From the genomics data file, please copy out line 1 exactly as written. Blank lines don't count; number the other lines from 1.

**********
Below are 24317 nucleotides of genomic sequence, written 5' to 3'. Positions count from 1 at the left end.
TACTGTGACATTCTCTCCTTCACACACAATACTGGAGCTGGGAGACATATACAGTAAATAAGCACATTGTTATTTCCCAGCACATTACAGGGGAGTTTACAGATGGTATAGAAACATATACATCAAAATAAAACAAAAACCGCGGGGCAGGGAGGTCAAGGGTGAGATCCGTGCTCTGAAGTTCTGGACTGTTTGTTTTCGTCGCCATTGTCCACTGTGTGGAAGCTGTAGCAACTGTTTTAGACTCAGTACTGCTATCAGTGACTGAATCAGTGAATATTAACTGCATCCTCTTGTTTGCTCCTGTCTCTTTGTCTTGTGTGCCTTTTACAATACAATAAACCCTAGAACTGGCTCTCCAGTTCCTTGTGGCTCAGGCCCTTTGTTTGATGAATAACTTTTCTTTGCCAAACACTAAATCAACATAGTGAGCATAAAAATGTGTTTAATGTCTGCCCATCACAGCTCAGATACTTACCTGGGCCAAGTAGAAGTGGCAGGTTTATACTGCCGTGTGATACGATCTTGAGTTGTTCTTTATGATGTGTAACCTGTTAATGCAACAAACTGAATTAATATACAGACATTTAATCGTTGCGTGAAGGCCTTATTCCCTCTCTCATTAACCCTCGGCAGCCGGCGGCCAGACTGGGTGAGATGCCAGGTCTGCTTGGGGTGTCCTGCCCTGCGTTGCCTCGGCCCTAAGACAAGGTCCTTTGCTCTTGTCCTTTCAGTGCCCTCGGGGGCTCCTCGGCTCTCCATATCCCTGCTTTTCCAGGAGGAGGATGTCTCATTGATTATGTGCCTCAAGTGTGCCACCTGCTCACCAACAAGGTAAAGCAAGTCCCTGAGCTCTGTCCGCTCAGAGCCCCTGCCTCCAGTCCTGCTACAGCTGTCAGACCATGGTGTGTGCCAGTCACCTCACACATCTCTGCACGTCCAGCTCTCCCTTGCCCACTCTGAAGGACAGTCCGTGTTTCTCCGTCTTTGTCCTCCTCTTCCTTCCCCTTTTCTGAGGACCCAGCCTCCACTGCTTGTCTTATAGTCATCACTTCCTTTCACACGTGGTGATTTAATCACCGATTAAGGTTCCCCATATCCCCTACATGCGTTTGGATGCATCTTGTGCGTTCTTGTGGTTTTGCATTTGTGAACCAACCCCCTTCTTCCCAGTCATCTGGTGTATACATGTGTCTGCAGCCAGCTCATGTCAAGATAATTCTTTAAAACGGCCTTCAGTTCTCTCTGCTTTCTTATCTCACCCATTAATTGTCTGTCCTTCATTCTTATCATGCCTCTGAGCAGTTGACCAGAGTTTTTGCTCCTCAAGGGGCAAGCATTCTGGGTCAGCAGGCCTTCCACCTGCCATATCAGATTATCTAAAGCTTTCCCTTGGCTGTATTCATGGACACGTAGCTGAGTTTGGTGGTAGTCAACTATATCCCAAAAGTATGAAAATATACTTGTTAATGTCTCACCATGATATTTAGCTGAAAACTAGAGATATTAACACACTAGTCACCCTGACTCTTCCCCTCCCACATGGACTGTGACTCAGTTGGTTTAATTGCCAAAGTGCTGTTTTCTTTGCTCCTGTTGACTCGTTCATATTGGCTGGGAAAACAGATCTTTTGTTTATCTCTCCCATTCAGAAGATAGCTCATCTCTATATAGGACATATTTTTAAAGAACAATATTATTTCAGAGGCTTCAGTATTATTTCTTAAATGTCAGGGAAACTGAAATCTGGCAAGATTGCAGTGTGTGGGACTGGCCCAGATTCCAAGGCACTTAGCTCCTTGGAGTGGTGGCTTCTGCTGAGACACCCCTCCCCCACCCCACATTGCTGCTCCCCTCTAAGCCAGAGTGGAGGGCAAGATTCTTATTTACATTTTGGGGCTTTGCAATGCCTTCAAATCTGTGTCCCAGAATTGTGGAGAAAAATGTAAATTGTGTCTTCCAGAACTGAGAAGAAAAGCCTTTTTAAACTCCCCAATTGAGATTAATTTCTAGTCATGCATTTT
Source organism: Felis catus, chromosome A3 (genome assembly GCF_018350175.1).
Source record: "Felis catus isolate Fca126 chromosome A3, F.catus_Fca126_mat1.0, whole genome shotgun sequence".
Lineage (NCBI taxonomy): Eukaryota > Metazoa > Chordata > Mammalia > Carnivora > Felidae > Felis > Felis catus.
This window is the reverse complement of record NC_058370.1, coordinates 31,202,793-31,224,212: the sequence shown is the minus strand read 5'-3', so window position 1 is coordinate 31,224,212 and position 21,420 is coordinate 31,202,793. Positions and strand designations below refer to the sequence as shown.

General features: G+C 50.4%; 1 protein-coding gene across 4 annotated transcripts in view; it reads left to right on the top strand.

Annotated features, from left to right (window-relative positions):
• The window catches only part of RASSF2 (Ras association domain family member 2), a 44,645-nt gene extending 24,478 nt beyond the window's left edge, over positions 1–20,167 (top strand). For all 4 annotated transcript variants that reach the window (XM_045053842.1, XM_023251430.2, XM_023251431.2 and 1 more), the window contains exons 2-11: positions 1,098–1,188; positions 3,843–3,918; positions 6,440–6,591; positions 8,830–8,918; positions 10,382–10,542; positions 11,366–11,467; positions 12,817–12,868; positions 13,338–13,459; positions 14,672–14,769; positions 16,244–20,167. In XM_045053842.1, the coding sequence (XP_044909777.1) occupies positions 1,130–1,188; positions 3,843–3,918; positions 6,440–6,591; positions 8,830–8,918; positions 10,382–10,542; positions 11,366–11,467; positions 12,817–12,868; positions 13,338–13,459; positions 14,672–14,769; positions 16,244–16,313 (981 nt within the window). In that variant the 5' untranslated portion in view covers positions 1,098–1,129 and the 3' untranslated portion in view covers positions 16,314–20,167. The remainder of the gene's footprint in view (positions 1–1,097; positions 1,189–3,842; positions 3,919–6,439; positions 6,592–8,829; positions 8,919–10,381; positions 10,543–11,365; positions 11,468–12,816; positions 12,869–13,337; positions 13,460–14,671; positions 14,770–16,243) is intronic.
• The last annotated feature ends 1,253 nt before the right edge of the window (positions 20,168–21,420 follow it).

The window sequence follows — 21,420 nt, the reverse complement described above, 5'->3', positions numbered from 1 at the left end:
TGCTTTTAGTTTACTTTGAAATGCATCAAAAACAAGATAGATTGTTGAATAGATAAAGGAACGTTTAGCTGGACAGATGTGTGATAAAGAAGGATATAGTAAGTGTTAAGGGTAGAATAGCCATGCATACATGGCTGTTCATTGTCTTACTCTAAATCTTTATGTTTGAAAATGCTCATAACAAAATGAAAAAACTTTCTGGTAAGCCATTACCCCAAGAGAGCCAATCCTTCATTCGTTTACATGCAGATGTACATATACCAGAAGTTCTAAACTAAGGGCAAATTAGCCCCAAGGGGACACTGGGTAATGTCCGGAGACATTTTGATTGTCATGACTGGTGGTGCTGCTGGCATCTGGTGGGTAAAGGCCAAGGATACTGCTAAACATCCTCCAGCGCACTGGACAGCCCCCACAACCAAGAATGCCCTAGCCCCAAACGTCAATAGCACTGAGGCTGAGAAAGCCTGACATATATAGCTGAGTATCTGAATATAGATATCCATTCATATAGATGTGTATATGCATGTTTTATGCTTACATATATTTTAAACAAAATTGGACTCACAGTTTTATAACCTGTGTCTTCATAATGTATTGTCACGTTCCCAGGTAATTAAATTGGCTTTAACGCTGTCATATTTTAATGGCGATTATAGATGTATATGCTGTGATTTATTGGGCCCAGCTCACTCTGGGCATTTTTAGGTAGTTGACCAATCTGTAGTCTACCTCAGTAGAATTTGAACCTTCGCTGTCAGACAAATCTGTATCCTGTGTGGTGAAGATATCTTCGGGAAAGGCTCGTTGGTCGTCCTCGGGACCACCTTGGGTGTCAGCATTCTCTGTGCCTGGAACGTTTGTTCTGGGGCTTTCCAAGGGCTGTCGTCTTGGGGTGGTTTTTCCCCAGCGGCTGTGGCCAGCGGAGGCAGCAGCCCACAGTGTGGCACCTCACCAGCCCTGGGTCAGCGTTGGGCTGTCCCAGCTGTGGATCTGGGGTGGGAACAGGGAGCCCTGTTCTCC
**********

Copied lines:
Below are 24317 nucleotides of genomic sequence, written 5' to 3'. Positions count from 1 at the left end.